How to Offer Personal Tribute to Those Who Have Died
The Four Noble Truths tell us sobering news. There is suffering, and impermanence of all things including us and our loved ones. Below I have listed several thing you can do to HONOR a person you have lost. Here is the list.
- Recall a special time before or at the time of death, and consider it a sacred place in space and time. Honor it and the person with the complete softness of your loving heart. Do this now if you wish to.
- Pray for the person you have lost – and the goodness in that lost relationship. You can do this if you are agnostic, even atheist. The prayer is to honor the loved person not to one of many gods.
- Go to your soft, suffering heart and fill it with joyous remembrances of your time with the person. Yes, the person has moved beyond; however, your internal and emotional memories are quite vibrant. They have made a special place for them self in your soul.
- You can carry this to a deeper level by seeing and touching special objects that belonged to the deceased. Or, you can set up a small shrine in your home to pay respect and honor whenever you wish to do so.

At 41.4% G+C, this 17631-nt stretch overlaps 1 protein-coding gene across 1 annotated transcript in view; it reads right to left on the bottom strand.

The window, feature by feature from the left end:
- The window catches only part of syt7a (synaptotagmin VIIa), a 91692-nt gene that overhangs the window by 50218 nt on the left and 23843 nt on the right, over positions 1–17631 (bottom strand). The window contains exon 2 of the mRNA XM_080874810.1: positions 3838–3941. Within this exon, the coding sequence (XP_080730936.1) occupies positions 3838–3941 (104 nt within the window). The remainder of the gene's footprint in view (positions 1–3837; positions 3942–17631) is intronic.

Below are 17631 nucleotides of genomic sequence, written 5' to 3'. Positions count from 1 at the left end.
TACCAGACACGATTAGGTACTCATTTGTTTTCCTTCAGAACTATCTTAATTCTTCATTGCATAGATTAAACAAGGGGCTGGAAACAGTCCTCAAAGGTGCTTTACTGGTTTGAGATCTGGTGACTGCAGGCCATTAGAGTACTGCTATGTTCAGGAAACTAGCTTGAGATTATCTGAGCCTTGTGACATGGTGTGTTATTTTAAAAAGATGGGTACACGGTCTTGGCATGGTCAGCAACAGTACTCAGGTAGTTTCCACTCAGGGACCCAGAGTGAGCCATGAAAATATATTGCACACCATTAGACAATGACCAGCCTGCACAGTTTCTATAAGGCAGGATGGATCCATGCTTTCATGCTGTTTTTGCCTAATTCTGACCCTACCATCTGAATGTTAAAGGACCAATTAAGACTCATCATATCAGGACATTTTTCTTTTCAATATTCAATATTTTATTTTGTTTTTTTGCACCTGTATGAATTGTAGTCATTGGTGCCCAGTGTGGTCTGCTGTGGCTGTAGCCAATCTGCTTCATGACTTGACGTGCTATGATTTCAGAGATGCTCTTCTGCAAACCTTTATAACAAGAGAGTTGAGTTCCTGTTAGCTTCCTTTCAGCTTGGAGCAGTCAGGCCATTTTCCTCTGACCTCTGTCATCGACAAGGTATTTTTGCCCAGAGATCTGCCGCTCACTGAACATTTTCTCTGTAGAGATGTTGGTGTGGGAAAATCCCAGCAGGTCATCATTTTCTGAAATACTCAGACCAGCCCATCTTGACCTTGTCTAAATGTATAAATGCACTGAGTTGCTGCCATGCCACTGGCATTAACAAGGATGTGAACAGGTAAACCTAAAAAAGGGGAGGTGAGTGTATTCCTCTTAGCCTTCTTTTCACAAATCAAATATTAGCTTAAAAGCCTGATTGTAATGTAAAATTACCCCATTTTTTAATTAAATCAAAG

- Know that the deceased person would want you to recall your joy, so light up your senses and recall in mild meditative state the pleasant and happy experiences you both shared. If something happened with them that made you laugh, go there! This is what they wish for you.
- Listen to the music the lost person enjoyed, or read something inspirational.
- Think carefully of all the ways you could say goodbye again. Do it now if you wish to.
- Recall the smile on their face, and smile back. You may be surprised at how powerful this experience may be.
- Dedicate meritorious behavior to them. If you wish, set up some special program or fund to champion causes they cared about. The financial level is far less important than the emotional level of actually doing something.
- Write a special tribute about them in a journal. Write often, and read what your have written again and again.
- Lastly, work carefully to discover some ways to celebrate that person’s life and your relationship. Celebrate often and be calm within the warmth of your love.
For more information refer to Reoch, R. (1997). To Die Well: A Holistic Approach for the Dying and Their Caregivers. New York: Harper. See also Holecek, A. (2013). Preparing to Die: Practical Advice and Spiritual Wisdom from the Tibetan Buddhist Tradition. Boston: Snow Lion, pp. 312-314.
Anthony R. Quintiliani, PhD., LADC
From the Eleanor R. Liebman Center for Secular Meditation in Monkton, Vermont and the Home of The Monkton Sangha
Author of Mindful Happiness